Tara Houska of Ginew Collective leads chants for a 200-person march against the proposed Line 3 tar sands oil pipeline, in Clearbrook, Minn., October 14, 2019. (Photo by Amelia Diehl)

On Indigenous People’s Day, Anishinaabeg Leaders March Against Enbridge’s $7.5 Billion Oil Pipeline

The pipeline’s route would carry 760,000 barrels of oil per day, crossing 15 watersheds affecting 215 lakes, and violating Ojibwe treaty rights.

BY Amelia Diehl

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Costing $7.5 billion, Enbridge’s Line 3 pipeline would be one of the largest crude oil pipelines in the world.

CLEARBROOK, MINN.—On October 14, Indigenous Peoples’ Day, more than 200 Indigenous leaders and allies marched down a highway to Enbridge Inc.’s U.S. pipeline terminal in Northern Minnesota, to protest the proposed Line 3 oil pipeline replacement project.  

Braving cold temperatures and a foul stench in the air from the oil terminal, supporters from across the state and region held up signs with messages such as “Water is Life,” “Protect the Sacred” and “Honor the Treaties,” and chanted “Stop Line 3!” As they marched toward the terminal, a large, loud tractor with a “Minnesota for Line 3” sign drove ahead of the group, trying—unsuccessfully—to drown out the chants. 

Protesters arranged themselves in a circle outside of the terminal entry gates as Anishinaabeg speakers demanded treaty rights be respected, water sources protected and climate disaster averted. Behind them, large white cylinders, holding tanks containing tar sands oil jutted from the cornfields. 

The proposed Line 3 pipeline’s route would carry 760,000 barrels of oil per day from the Alberta tar sands to the western edge of Lake Superior, crossing several sensitive ecosystems, 15 watersheds affecting 215 lakes, and several critical cultural resources, and violating 1854 and 1855 Ojibwe treaty rights along the way. These treaties entitle Ojibwe tribal members to “make a modest living from the land,” even on ceded territory (off-reservation). These rights to hunt, fish, gather medicinal plants, harvest and cultivate wild rice, and preserve sacred or culturally significant sites, would all be threatened by the pipeline. White Earth, Fond du Lac, Red Lake, Leech Lake and Mille Lacs tribes have all engaged in legal processes in an attempt to stop the pipeline.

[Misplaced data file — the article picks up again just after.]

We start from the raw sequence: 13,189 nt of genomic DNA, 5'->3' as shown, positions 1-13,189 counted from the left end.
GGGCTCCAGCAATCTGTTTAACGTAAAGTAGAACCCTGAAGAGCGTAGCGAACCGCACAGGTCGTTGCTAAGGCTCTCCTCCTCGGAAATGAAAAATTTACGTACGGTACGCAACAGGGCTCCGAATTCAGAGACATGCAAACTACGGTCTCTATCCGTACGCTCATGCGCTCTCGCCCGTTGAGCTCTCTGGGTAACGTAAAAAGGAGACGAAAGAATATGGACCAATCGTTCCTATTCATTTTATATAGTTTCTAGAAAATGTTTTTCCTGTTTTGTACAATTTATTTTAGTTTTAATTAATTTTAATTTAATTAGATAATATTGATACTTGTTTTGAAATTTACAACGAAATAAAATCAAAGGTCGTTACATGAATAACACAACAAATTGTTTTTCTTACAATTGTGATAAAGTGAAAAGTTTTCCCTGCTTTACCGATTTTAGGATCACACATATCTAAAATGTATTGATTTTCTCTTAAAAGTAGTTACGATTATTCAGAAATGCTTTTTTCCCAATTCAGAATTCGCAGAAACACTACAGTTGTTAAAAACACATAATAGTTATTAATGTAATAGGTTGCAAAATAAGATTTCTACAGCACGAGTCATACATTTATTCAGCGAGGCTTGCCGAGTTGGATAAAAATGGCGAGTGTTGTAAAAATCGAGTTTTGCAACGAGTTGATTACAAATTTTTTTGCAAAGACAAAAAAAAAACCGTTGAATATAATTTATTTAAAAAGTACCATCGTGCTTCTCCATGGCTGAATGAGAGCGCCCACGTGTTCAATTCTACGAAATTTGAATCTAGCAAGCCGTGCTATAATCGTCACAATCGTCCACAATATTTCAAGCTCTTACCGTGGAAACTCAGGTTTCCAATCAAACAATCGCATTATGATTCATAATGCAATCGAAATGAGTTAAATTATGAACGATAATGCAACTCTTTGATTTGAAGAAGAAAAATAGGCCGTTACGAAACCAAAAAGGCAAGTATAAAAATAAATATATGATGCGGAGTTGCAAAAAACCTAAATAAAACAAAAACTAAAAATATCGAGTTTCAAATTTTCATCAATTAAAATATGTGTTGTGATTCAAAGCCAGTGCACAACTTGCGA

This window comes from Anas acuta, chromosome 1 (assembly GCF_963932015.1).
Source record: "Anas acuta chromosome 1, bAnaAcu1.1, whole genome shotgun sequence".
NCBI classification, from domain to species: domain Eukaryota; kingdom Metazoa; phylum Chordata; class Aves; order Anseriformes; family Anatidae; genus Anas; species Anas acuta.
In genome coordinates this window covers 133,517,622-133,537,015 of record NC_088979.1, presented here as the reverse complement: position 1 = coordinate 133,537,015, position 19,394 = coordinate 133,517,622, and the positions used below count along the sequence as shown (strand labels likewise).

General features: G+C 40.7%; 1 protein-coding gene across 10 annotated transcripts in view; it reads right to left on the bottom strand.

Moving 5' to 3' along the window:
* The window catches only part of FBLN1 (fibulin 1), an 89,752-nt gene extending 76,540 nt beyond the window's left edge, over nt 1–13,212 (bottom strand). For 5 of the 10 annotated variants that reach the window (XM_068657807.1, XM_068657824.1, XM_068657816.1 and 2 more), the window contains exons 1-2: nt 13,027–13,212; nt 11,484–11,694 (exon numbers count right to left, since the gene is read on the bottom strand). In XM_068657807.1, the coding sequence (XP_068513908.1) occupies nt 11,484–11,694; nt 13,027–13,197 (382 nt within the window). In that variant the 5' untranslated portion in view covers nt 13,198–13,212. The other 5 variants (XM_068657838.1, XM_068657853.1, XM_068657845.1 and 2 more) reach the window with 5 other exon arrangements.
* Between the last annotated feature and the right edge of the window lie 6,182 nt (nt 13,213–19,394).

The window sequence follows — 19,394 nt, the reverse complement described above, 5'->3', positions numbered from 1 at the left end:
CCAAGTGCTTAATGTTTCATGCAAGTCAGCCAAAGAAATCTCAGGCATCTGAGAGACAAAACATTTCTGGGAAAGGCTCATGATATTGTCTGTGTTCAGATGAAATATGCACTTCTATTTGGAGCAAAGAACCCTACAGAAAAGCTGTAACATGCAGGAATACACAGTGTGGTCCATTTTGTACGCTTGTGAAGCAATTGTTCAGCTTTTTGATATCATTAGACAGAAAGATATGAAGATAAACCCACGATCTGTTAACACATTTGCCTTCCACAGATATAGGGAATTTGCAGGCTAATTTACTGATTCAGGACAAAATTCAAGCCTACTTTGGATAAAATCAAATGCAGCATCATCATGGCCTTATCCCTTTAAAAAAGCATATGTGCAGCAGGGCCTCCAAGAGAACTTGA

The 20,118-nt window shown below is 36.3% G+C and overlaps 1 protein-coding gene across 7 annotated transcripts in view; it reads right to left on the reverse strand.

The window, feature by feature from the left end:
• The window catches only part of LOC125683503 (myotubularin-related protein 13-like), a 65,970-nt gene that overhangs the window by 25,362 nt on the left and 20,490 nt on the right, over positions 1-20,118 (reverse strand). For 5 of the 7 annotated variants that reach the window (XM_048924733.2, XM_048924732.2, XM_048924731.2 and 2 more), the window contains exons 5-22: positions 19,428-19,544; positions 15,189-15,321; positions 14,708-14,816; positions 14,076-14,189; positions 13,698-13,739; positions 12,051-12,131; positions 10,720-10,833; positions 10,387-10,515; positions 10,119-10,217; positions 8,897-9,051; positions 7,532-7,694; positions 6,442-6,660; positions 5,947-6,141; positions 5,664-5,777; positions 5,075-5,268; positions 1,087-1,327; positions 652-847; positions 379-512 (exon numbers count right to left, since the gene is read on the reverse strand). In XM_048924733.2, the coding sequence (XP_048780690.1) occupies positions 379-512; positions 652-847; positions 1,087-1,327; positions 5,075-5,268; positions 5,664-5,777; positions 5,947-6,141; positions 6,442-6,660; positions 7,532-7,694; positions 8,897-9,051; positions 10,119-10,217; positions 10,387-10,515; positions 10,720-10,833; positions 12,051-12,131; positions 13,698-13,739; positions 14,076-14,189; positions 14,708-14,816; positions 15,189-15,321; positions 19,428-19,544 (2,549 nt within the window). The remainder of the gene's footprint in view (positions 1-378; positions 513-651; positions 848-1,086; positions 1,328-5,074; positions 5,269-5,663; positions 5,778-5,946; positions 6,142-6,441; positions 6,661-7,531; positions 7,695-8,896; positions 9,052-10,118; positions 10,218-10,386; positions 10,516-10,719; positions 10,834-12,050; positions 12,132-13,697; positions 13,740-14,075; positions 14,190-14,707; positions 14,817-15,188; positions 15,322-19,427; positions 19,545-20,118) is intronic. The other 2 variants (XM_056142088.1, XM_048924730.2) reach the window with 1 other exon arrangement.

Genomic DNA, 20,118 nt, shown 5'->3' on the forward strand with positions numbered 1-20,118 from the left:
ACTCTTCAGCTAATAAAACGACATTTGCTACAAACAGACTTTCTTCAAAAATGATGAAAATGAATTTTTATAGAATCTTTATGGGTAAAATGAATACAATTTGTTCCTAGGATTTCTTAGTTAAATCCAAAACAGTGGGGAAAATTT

“Something like Line 3 has the potential to wipe out the culture of my people, the Anishinaabeg people,” says Tara Houska, founder of Ginew Collective, one of the main groups involved in organizing the march on Enbridge.

Houska also notes the potential for an oil spill that could devastate the area. Enbridge has built several oil pipelines in the Great Lakes region, nearly all of which have leaked. Southeast Michigan is still recovering from a one-million-gallon oil spill into the Kalamazoo river in 2010, and the aging Line 5 pipeline, feared to leak into the sensitive Straits of Mackinac between Lake Huron and Lake Michigan, has faced mounting opposition as its infrastructure continues to deteriorate.